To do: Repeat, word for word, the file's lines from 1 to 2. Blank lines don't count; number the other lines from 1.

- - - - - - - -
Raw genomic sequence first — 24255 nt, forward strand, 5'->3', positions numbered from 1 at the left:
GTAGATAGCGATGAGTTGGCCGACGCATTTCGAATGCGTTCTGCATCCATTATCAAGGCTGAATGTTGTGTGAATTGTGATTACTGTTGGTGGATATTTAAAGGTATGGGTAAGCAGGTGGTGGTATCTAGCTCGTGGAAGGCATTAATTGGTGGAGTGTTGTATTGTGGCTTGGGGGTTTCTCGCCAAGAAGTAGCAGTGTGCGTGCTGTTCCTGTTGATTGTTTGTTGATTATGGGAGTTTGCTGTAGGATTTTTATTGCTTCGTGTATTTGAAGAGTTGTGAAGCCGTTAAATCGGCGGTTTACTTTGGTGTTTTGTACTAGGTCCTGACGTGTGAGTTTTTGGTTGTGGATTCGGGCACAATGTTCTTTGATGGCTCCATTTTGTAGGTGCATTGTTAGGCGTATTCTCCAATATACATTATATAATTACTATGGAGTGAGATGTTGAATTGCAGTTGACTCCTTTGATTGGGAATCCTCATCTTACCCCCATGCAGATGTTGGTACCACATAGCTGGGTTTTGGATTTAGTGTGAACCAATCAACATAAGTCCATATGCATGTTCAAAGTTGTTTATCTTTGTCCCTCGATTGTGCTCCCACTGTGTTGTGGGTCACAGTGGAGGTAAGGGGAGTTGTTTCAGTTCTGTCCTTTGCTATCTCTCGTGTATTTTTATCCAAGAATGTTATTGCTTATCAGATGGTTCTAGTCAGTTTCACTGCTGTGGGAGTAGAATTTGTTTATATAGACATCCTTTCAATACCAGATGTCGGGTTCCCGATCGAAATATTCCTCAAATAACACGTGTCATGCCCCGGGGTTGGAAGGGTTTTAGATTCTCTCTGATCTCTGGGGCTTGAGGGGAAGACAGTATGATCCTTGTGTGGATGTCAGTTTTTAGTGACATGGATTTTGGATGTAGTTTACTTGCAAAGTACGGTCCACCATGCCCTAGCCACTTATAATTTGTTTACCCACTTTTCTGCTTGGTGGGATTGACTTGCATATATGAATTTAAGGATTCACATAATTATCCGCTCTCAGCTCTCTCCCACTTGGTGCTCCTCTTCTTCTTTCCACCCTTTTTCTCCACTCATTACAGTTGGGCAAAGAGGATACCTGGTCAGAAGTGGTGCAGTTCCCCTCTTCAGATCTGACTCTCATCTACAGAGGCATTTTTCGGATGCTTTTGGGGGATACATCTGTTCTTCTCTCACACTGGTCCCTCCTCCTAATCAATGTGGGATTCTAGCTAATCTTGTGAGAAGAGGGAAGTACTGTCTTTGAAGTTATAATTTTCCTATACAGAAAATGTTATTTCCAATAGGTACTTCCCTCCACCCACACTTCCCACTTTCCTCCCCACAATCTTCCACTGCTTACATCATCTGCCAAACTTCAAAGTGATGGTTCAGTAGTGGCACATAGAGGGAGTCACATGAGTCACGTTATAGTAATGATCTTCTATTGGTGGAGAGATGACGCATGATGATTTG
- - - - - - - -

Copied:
Raw genomic sequence first — 24255 nt, forward strand, 5'->3', positions numbered from 1 at the left:
GTAGATAGCGATGAGTTGGCCGACGCATTTCGAATGCGTTCTGCATCCATTATCAAGGCTGAATGTTGTGTGAATTGTGATTACTGTTGGTGGATATTTAAAGGTATGGGTAAGCAGGTGGTGGTATCTAGCTCGTGGAAGGCATTAATTGGTGGAGTGTTGTATTGTGGCTTGGGGGTTTCTCGCCAAGAAGTAGCAGTGTGCGTGCTGTTCCTGTTGATTGTTTGTTGATTATGGGAGTTTGCTGTAGGATTTTTATTGCTTCGTGTATTTGAAGAGTTGTGAAGCCGTTAAATCGGCGGTTTACTTTGGTGTTTTGTACTAGGTCCTGACGTGTGAGTTTTTGGTTGTGGATTCGGGCACAATGTTCTTTGATGGCTCCATTTTGTAGGTGCATTGTTAGGCGTATTCTCCAATATACATTATATAATTACTATGGAGTGAGATGTTGAATTGCAGTTGACTCCTTTGATTGGGAATCCTCATCTTACCCCCATGCAGATGTTGGTACCACATAGCTGGGTTTTGGATTTAGTGTGAACCAATCAACATAAGTCCATATGCATGTTCAAAGTTGTTTATCTTTGTCCCTCGATTGTGCTCCCACTGTGTTGTGGGTCACAGTGGAGGTAAGGGGAGTTGTTTCAGTTCTGTCCTTTGCTATCTCTCGTGTATTTTTATCCAAGAATGTTATTGCTTATCAGATGGTTCTAGTCAGTTTCACTGCTGTGGGAGTAGAATTTGTTTATATAGACATCCTTTCAATACCAGATGTCGGGTTCCCGATCGAAATATTCCTCAAATAACACGTGTCATGCCCCGGGGTTGGAAGGGTTTTAGATTCTCTCTGATCTCTGGGGCTTGAGGGGAAGACAGTATGATCCTTGTGTGGATGTCAGTTTTTAGTGACATGGATTTTGGATGTAGTTTACTTGCAAAGTACGGTCCACCATGCCCTAGCCACTTATAATTTGTTTACCCACTTTTCTGCTTGGTGGGATTGACTTGCATATATGAATTTAAGGATTCACATAATTATCCGCTCTCAGCTCTCTCCCACTTGGTGCTCCTCTTCTTCTTTCCACCCTTTTTCTCCACTCATTACAGTTGGGCAAAGAGGATACCTGGTCAGAAGTGGTGCAGTTCCCCTCTTCAGATCTGACTCTCATCTACAGAGGCATTTTTCGGATGCTTTTGGGGGATACATCTGTTCTTCTCTCACACTGGTCCCTCCTCCTAATCAATGTGGGATTCTAGCTAATCTTGTGAGAAGAGGGAAGTACTGTCTTTGAAGTTATAATTTTCCTATACAGAAAATGTTATTTCCAATAGGTACTTCCCTCCACCCACACTTCCCACTTTCCTCCCCACAATCTTCCACTGCTTACATCATCTGCCAAACTTCAAAGTGATGGTTCAGTAGTGGCACATAGAGGGAGTCACATGAGTCACGTTATAGTAATGATCTTCTATTGGTGGAGAGATGACGCATGATGATTTG